By: Cindy Kolbe
Note from the editor:
Cindy’s Kolbe’s daughter, Beth, became a competitive quadriplegic swimmer, during her sophomore year in high school. It required traveling by air to swimming meets – internationally and in the US – which meant they had to figure out how to handle flying with a wheelchair.
My family had rarely traveled before my daughter Beth’s C6-7 spinal cord injury. From our small hometown in Ohio, she had been on a plane once, to Orlando, Florida.
Two years after Beth’s injury, she happened to meet a Paralympic coach, who encouraged her to try competitive swimming. She registered for the USA Swimming Disability Championships while she finished 10th grade. I was clueless, completely unaware of the details of traveling with a wheelchair.
We decided to order a manual wheelchair, instead of a power chair, during Beth’s inpatient stay in rehab during the summer of 2000, even though she could barely push it. With no thoughts of travel, Beth and I had no way of knowing that her new manual chair would be the key to simplifying the many flights in her future. That’s because a power chair is more vulnerable to significant damage, and may not work at all after a trip in the cargo hold of a plane.
On our very first flight to Seattle, I transferred Beth to an airport wheelchair and innocently handed over her manual chair at check-in. At the gate, she had to transfer again to a narrow “aisle chair” to be carried on to the plane. I helped with transfers and tamed the leg spasms that followed. There were three seats together in our row. With my daughter on the aisle, the window seat passenger had to crawl over Beth before I followed him to sit in the middle. Her wheelchair survived under the luggage pile with only a bent brake lever, a stroke of luck.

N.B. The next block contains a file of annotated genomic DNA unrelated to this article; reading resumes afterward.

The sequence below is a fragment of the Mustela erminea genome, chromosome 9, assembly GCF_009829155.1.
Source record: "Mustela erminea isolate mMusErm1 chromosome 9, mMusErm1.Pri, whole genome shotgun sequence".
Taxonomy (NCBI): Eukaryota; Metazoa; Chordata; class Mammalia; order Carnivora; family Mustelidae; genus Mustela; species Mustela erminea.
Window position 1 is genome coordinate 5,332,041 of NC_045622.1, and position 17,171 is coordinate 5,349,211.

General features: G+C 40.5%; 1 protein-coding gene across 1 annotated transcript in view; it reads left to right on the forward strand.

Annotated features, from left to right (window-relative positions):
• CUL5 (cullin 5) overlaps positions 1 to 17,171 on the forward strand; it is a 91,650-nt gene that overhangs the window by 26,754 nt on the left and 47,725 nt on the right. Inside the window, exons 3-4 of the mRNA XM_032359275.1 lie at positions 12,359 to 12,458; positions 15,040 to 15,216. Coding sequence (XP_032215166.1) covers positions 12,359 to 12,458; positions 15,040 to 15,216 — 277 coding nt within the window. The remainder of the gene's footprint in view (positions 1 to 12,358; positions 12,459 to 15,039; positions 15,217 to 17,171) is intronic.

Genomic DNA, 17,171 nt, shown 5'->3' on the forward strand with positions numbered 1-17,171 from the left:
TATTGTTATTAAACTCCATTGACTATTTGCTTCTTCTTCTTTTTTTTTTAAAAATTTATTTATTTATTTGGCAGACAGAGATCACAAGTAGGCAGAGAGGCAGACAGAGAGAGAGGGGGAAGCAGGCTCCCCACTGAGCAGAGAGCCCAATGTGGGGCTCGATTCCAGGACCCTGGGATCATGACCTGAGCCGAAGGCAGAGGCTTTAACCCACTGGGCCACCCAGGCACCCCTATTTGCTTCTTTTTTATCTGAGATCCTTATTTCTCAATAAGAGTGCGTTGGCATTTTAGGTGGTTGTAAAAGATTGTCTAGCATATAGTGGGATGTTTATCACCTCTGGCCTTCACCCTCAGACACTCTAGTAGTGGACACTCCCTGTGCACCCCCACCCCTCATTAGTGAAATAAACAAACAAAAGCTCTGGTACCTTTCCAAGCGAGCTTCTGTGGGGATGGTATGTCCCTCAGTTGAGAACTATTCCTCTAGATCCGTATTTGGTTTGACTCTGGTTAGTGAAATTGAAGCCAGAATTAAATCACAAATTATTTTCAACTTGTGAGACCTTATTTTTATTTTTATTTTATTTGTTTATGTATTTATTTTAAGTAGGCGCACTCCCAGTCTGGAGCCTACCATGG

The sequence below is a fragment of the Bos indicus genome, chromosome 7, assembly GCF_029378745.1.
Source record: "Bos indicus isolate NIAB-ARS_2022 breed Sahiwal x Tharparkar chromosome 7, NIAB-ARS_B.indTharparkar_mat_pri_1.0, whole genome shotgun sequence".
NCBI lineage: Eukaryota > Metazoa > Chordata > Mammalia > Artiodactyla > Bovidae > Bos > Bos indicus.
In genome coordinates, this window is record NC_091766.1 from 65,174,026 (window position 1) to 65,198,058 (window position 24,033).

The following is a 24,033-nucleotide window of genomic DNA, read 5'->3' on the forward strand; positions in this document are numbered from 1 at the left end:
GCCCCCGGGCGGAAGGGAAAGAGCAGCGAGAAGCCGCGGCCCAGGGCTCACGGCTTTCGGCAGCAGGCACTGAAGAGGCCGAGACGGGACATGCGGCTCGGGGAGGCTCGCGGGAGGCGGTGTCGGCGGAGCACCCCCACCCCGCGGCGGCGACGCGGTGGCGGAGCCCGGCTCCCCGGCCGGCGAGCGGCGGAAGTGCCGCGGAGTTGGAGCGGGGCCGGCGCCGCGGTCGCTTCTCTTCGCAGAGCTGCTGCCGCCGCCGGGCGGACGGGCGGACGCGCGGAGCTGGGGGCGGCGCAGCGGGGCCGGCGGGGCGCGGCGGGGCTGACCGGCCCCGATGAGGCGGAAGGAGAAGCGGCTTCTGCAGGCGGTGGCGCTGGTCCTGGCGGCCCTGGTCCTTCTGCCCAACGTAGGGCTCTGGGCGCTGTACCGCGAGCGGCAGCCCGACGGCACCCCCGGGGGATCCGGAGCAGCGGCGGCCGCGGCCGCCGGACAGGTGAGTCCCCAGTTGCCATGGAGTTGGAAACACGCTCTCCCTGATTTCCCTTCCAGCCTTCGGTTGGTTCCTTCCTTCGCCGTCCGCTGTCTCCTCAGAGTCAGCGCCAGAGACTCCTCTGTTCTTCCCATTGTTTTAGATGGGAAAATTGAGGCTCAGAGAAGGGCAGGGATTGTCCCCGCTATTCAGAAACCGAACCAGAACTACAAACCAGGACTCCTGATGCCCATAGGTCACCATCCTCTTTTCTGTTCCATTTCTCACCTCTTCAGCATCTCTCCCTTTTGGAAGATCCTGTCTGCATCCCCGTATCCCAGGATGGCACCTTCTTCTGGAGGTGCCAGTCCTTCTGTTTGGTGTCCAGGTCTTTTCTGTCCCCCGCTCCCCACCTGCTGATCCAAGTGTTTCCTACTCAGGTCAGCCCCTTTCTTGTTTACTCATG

A year after that Seattle trip, Beth was invited to Alberta, Canada with the U.S. Paralympic National Swim Team. At the airport, she wheeled her own chair to the gate. We left the side guards on her gate-checked chair and ended up losing one, but she earned her first stamps in her brand-new passport.
After graduating from high school, Beth’s first flight on her own took her to the National Youth Leadership Network conference in Washington, DC. I carefully packed her suitcase, and she carried my list of important phone numbers and a health card in her wallet.
“It was my first independent flight,” Beth said. “I’m not sure why, probably just something new and being nervous, but I got teary when Mom left me at security.”
Lifted into an aisle chair to board the plane, she asked flight personnel to wait with her while she calmed her leg spasms. At home in Ohio, I watched the clock and waited. When the plane landed in DC, she called me, reclaimed her wheelchair, and made her way to the conference.
Through her college years, she flew across the country and around the world with the U.S. Paralympic National Swim Team. She often traveled on her own, and getting to the airport was a challenge at first. Accessible taxis worked with early reservations, but after one was late picking her up, she experimented with the subway, friends with cars, and taxis—which rarely stopped for a young woman in a wheelchair.